I could not find a definitive number of election districts where Census data are used to draw boundaries for political districts. In addition to the 435 seats in Congress, almost all of the 7383 state legislators are elected from single member districts (National Conference of State Legislators 2017). Also, nearly ever large city has city council members elected from single-member districts and the same is true for county commissioners. School board members and many special districts also use Census data to construct districts. Therefore, the number of election districts based on Census results must be at least 10,000.

Siegel (2002, Chap. 2) as well as Teitelbaum (2005) provide additional examples of how demographic data are used in a variety of political applications. The bottom line is that any geographic area that is undercounted is not likely to get its fair share of political power (Anderson and Fienberg 2001; Bryant and Dunn 1995).

2.3 Distribution of Public Funds

Decennial Census data are also used in many federal funding formulas that distribute federal funds to states and localities each year (Murray 1992; U.S. Senate 1992; Reamer 2010; Blumerman and Vidal 2009; Hotchkiss and Phelan 2017). Recent research indicates Census-derived data were used to distribute more than $850 billion to states and localities through 302 programs in Fiscal Year 2016 (Reamer 2018). Table 2.1 shows data for the 16 largest federal programs that use Census-derived data to distribute funds. Places that experience a net undercount do not receive their fair share of formula-driven public resources (PriceWaterhouseCoopers 2001). The distribution of federal funds based on Census data will impact some groups more than others. The Annie E. Casey Foundation (2018) shows that these funding formulas are particularly important for programs that support needy children.
Table 2.1

Largest 16 federal assistance programs that distribute funds on basis of decennial census-derived data, Fiscal Year 2015

Program name

Department

Obligations

Medical Assistance Program (Medicaid)

HHS

$3,11,97,57,66,352

Supplemental Nutrition Assistance Program (SNAP)

 

$69,48,98,54,016

Medicare Part B (Supplemental Medical Insurance)–Physicians Fee Schedule Services

HHS

$64,17,67,25,988

Highway Planning and Construction

DOT

$38,33,19,04,422

Section 8 Housing Choice Vouchers

HUD

$19,08,75,49,000

Title I Grants to Local Education Agencies (LEAs)

ED

$13,85,91,80,910

National School Lunch Program

USDA

$11,56,08,52,485

Special Education Grants (IDEA)

ED

$11,23,31,12,681

State Children’s Health Insurance Program (S-CHIP)

HHS

$11,08,91,52,000

Section 8 Housing Assistance Payments Program (Project-based)

HUD

$9,23,80,92,008

Head Start/Early Head Start

HHS

$8,25,91,30,975

Supplemental Nutrition Program for Women, Infants, and Children (WIC)

USDA

$6,34,76,80,031

Foster Care (Title IV-E)

HHS

$4,63,57,33,000

Health Center Program

HHS

$4,18,14,07,055

Low Income Home Energy Assistance (LIHEAP)

HHS

$3,37,02,28,288

Child Care and Development Fund—Entitlement

HHS

$2,85,86,60,000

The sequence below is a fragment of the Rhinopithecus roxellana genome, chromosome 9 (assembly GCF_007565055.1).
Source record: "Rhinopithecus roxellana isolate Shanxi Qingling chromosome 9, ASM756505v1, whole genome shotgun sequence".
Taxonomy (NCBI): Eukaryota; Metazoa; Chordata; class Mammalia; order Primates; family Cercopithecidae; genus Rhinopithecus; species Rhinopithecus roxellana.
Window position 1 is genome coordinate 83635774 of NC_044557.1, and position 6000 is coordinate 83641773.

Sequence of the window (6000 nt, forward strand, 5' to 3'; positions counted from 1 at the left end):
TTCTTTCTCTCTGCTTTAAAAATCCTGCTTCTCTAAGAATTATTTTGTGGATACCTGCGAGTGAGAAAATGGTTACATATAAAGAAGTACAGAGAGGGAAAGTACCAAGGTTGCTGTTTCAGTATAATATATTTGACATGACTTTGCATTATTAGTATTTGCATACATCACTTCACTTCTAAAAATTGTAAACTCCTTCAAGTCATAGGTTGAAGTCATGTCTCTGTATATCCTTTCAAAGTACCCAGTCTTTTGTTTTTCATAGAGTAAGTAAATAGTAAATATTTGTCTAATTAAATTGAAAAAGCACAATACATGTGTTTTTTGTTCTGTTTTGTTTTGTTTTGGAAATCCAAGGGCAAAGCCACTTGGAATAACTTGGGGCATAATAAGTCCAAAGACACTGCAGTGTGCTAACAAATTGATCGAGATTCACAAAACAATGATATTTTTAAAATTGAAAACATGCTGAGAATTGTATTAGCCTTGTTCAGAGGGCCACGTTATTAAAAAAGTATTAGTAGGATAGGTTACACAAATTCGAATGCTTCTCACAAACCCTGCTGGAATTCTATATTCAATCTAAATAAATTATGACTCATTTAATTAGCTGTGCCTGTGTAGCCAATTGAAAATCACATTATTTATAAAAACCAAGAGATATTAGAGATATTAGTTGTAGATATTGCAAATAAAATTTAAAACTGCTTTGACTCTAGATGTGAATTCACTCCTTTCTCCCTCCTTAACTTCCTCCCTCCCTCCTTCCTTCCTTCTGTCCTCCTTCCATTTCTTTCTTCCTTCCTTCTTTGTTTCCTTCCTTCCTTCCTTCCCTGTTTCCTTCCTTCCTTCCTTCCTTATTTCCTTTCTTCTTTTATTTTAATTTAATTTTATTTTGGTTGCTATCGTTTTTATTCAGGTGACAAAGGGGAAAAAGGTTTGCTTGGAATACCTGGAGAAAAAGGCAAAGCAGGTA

Total

$5,89,69,50,29,211

Source Reamer (2017)

Moreover, the amount of federal money given out through funding formulas has increased in recent years. The increase is heavily driven by Medicaid and Medicare Part B where health care costs are rising faster than inflation and the large baby boomer generation is aging and expanding the number of recipients in these programs.

One question that always arises in this area is,” How much money does a state lose for each uncounted person?” There is no definitive answer to this question, but an analysis by Reamer (2018) shows that for five programs that use the Federal Matching Assistance Percentage (FMAP) states, on average, would lose $1091 each year for each uncounted person. In some states the figure was lower, and, in some states, it was higher. These figures only apply to the 37 states which are not already at the minimum FMAP value of 50 percent and only for five programs. Another study following the 2000 Census that was focused on 169 metropolitan areas concluded the loss over the 2002–2012 period was $3392 per uncounted person in these jurisdictions but the authors note this estimate is conservative because not all programs are included (PriceWaterhouseCooper 2001, p. ES-1). In another report focused on Idaho (Miller 2018) concludes, “It’s estimated each person counted brings about $1200 per year in federal funding to state and local government.”

2.3.1 Federal Distribution 2015–2030 Based on Census-Derived Figures

Reamer (2018) estimates that in Fiscal Year (FY) 2016 the federal government distributed at least $865 billion to states and localities based on Census-derived data. The $865 billion figure is based on the largest 35 federal programs that use Census-derived data to distribute money and there are many additional programs that are not included in this figure. In 2010 Reamer (2010) estimated that the federal government distributed about $420 billion to states and localities based on Census-derived data in Fiscal Year (FY) 2008. The $420 billion in FY 2008 amounts to $465 billion in 2015 dollars. Consequently, there was an increase from $465 billion to $865 billion between FY2008 and FY2015. Some of the increase from FY2008 to FY2015 is based on adding programs to the calculation and some of the increase is based on increased spending by programs identified in 2008.